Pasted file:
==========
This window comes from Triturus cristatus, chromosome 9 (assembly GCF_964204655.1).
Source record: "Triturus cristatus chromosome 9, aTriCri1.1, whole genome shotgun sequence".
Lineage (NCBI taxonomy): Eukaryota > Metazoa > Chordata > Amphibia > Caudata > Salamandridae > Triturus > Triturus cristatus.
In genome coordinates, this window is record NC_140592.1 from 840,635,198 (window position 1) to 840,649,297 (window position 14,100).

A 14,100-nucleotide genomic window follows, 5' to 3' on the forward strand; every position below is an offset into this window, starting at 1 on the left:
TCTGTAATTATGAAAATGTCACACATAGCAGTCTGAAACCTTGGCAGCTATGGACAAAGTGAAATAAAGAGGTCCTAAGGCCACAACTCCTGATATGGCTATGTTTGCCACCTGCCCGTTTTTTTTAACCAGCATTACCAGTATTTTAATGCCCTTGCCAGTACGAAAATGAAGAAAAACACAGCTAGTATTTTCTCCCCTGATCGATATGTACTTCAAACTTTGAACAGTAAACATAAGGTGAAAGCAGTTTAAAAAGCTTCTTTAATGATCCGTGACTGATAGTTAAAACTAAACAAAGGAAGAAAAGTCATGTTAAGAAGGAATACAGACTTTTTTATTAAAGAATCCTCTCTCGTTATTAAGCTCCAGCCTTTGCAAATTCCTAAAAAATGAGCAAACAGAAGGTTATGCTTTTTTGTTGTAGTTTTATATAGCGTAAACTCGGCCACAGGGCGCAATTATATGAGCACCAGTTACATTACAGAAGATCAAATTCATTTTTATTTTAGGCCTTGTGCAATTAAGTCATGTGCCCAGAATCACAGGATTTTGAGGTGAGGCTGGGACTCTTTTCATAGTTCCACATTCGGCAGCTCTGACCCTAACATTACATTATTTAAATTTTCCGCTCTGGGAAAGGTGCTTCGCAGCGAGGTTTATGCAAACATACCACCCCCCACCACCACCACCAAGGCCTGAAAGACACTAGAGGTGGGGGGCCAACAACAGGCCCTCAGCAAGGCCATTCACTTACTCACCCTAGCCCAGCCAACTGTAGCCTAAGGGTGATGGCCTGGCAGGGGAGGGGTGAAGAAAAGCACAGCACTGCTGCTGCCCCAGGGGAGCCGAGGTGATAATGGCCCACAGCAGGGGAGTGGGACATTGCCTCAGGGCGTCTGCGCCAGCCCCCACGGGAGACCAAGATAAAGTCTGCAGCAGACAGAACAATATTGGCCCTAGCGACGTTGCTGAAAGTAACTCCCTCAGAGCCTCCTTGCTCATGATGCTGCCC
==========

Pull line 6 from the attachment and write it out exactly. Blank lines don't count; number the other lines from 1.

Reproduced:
TCTGTAATTATGAAAATGTCACACATAGCAGTCTGAAACCTTGGCAGCTATGGACAAAGTGAAATAAAGAGGTCCTAAGGCCACAACTCCTGATATGGCTATGTTTGCCACCTGCCCGTTTTTTTTAACCAGCATTACCAGTATTTTAATGCCCTTGCCAGTACGAAAATGAAGAAAAACACAGCTAGTATTTTCTCCCCTGATCGATATGTACTTCAAACTTTGAACAGTAAACATAAGGTGAAAGCAGTTTAAAAAGCTTCTTTAATGATCCGTGACTGATAGTTAAAACTAAACAAAGGAAGAAAAGTCATGTTAAGAAGGAATACAGACTTTTTTATTAAAGAATCCTCTCTCGTTATTAAGCTCCAGCCTTTGCAAATTCCTAAAAAATGAGCAAACAGAAGGTTATGCTTTTTTGTTGTAGTTTTATATAGCGTAAACTCGGCCACAGGGCGCAATTATATGAGCACCAGTTACATTACAGAAGATCAAATTCATTTTTATTTTAGGCCTTGTGCAATTAAGTCATGTGCCCAGAATCACAGGATTTTGAGGTGAGGCTGGGACTCTTTTCATAGTTCCACATTCGGCAGCTCTGACCCTAACATTACATTATTTAAATTTTCCGCTCTGGGAAAGGTGCTTCGCAGCGAGGTTTATGCAAACATACCACCCCCCACCACCACCACCAAGGCCTGAAAGACACTAGAGGTGGGGGGCCAACAACAGGCCCTCAGCAAGGCCATTCACTTACTCACCCTAGCCCAGCCAACTGTAGCCTAAGGGTGATGGCCTGGCAGGGGAGGGGTGAAGAAAAGCACAGCACTGCTGCTGCCCCAGGGGAGCCGAGGTGATAATGGCCCACAGCAGGGGAGTGGGACATTGCCTCAGGGCGTCTGCGCCAGCCCCCACGGGAGACCAAGATAAAGTCTGCAGCAGACAGAACAATATTGGCCCTAGCGACGTTGCTGAAAGTAACTCCCTCAGAGCCTCCTTGCTCATGATGCTGCCC